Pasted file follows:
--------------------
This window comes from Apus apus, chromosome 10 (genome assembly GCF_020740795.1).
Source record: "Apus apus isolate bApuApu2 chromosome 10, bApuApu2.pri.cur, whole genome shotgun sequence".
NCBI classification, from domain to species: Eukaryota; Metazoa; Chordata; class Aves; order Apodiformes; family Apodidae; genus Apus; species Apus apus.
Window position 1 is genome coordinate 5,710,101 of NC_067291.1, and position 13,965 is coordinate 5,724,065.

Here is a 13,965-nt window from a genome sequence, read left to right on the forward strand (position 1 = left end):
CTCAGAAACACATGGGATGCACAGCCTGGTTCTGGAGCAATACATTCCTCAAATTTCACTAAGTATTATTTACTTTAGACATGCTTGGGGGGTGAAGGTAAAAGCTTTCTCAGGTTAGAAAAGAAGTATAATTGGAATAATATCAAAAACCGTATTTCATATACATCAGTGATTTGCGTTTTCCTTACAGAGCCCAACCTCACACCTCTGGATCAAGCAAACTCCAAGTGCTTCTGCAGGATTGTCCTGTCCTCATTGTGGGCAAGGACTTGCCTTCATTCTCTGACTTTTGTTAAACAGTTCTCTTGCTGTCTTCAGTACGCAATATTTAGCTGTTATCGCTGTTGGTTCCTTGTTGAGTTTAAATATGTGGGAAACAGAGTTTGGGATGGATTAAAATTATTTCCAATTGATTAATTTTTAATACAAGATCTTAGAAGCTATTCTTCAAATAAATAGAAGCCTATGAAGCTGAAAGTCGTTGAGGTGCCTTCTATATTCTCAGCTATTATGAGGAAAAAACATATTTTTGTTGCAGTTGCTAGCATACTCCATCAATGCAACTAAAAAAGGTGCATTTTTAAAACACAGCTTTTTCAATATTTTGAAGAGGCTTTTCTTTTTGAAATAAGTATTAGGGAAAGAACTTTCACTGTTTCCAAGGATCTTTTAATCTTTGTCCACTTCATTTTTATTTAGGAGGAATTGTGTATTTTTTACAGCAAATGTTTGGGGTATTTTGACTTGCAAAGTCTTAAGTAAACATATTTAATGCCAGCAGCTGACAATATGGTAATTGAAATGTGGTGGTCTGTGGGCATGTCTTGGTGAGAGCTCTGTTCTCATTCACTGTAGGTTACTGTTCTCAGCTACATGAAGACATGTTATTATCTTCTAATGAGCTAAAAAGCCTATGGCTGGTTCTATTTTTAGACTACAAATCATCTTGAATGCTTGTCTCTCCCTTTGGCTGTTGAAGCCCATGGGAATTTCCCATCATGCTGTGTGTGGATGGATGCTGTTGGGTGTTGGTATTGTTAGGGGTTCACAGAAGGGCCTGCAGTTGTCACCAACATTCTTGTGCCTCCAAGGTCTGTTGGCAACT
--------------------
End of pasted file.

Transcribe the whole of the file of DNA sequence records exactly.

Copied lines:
This window comes from Apus apus, chromosome 10 (genome assembly GCF_020740795.1).
Source record: "Apus apus isolate bApuApu2 chromosome 10, bApuApu2.pri.cur, whole genome shotgun sequence".
NCBI classification, from domain to species: Eukaryota; Metazoa; Chordata; class Aves; order Apodiformes; family Apodidae; genus Apus; species Apus apus.
Window position 1 is genome coordinate 5,710,101 of NC_067291.1, and position 13,965 is coordinate 5,724,065.

Here is a 13,965-nt window from a genome sequence, read left to right on the forward strand (position 1 = left end):
CTCAGAAACACATGGGATGCACAGCCTGGTTCTGGAGCAATACATTCCTCAAATTTCACTAAGTATTATTTACTTTAGACATGCTTGGGGGGTGAAGGTAAAAGCTTTCTCAGGTTAGAAAAGAAGTATAATTGGAATAATATCAAAAACCGTATTTCATATACATCAGTGATTTGCGTTTTCCTTACAGAGCCCAACCTCACACCTCTGGATCAAGCAAACTCCAAGTGCTTCTGCAGGATTGTCCTGTCCTCATTGTGGGCAAGGACTTGCCTTCATTCTCTGACTTTTGTTAAACAGTTCTCTTGCTGTCTTCAGTACGCAATATTTAGCTGTTATCGCTGTTGGTTCCTTGTTGAGTTTAAATATGTGGGAAACAGAGTTTGGGATGGATTAAAATTATTTCCAATTGATTAATTTTTAATACAAGATCTTAGAAGCTATTCTTCAAATAAATAGAAGCCTATGAAGCTGAAAGTCGTTGAGGTGCCTTCTATATTCTCAGCTATTATGAGGAAAAAACATATTTTTGTTGCAGTTGCTAGCATACTCCATCAATGCAACTAAAAAAGGTGCATTTTTAAAACACAGCTTTTTCAATATTTTGAAGAGGCTTTTCTTTTTGAAATAAGTATTAGGGAAAGAACTTTCACTGTTTCCAAGGATCTTTTAATCTTTGTCCACTTCATTTTTATTTAGGAGGAATTGTGTATTTTTTACAGCAAATGTTTGGGGTATTTTGACTTGCAAAGTCTTAAGTAAACATATTTAATGCCAGCAGCTGACAATATGGTAATTGAAATGTGGTGGTCTGTGGGCATGTCTTGGTGAGAGCTCTGTTCTCATTCACTGTAGGTTACTGTTCTCAGCTACATGAAGACATGTTATTATCTTCTAATGAGCTAAAAAGCCTATGGCTGGTTCTATTTTTAGACTACAAATCATCTTGAATGCTTGTCTCTCCCTTTGGCTGTTGAAGCCCATGGGAATTTCCCATCATGCTGTGTGTGGATGGATGCTGTTGGGTGTTGGTATTGTTAGGGGTTCACAGAAGGGCCTGCAGTTGTCACCAACATTCTTGTGCCTCCAAGGTCTGTTGGCAACT